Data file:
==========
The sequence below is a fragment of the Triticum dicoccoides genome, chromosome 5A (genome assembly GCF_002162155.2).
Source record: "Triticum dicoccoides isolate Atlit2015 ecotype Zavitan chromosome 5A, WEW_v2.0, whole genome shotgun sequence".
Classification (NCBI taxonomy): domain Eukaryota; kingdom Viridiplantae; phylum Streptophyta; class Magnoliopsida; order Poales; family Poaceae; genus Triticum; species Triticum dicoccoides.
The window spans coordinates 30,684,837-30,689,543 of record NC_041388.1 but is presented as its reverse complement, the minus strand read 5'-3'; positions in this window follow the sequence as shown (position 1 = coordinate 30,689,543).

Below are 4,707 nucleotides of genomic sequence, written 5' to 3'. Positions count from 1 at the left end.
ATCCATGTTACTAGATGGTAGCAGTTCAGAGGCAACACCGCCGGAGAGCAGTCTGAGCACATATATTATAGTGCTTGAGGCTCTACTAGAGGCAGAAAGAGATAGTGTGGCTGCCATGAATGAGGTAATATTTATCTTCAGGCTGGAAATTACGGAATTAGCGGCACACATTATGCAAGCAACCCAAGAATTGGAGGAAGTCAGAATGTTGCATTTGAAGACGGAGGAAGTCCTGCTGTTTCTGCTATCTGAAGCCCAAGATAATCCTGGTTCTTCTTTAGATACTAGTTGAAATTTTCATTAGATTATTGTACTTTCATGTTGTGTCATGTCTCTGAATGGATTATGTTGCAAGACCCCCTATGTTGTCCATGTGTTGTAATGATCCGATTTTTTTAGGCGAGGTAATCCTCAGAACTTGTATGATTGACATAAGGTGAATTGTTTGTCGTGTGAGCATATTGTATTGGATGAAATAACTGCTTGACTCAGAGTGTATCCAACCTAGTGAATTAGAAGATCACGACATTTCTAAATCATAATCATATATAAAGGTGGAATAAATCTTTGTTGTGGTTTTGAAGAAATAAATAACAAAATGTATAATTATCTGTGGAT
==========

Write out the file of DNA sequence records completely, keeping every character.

The sequence below is a fragment of the Triticum dicoccoides genome, chromosome 5A (genome assembly GCF_002162155.2).
Source record: "Triticum dicoccoides isolate Atlit2015 ecotype Zavitan chromosome 5A, WEW_v2.0, whole genome shotgun sequence".
Classification (NCBI taxonomy): domain Eukaryota; kingdom Viridiplantae; phylum Streptophyta; class Magnoliopsida; order Poales; family Poaceae; genus Triticum; species Triticum dicoccoides.
The window spans coordinates 30,684,837-30,689,543 of record NC_041388.1 but is presented as its reverse complement, the minus strand read 5'-3'; positions in this window follow the sequence as shown (position 1 = coordinate 30,689,543).

Below are 4,707 nucleotides of genomic sequence, written 5' to 3'. Positions count from 1 at the left end.
ATCCATGTTACTAGATGGTAGCAGTTCAGAGGCAACACCGCCGGAGAGCAGTCTGAGCACATATATTATAGTGCTTGAGGCTCTACTAGAGGCAGAAAGAGATAGTGTGGCTGCCATGAATGAGGTAATATTTATCTTCAGGCTGGAAATTACGGAATTAGCGGCACACATTATGCAAGCAACCCAAGAATTGGAGGAAGTCAGAATGTTGCATTTGAAGACGGAGGAAGTCCTGCTGTTTCTGCTATCTGAAGCCCAAGATAATCCTGGTTCTTCTTTAGATACTAGTTGAAATTTTCATTAGATTATTGTACTTTCATGTTGTGTCATGTCTCTGAATGGATTATGTTGCAAGACCCCCTATGTTGTCCATGTGTTGTAATGATCCGATTTTTTTAGGCGAGGTAATCCTCAGAACTTGTATGATTGACATAAGGTGAATTGTTTGTCGTGTGAGCATATTGTATTGGATGAAATAACTGCTTGACTCAGAGTGTATCCAACCTAGTGAATTAGAAGATCACGACATTTCTAAATCATAATCATATATAAAGGTGGAATAAATCTTTGTTGTGGTTTTGAAGAAATAAATAACAAAATGTATAATTATCTGTGGAT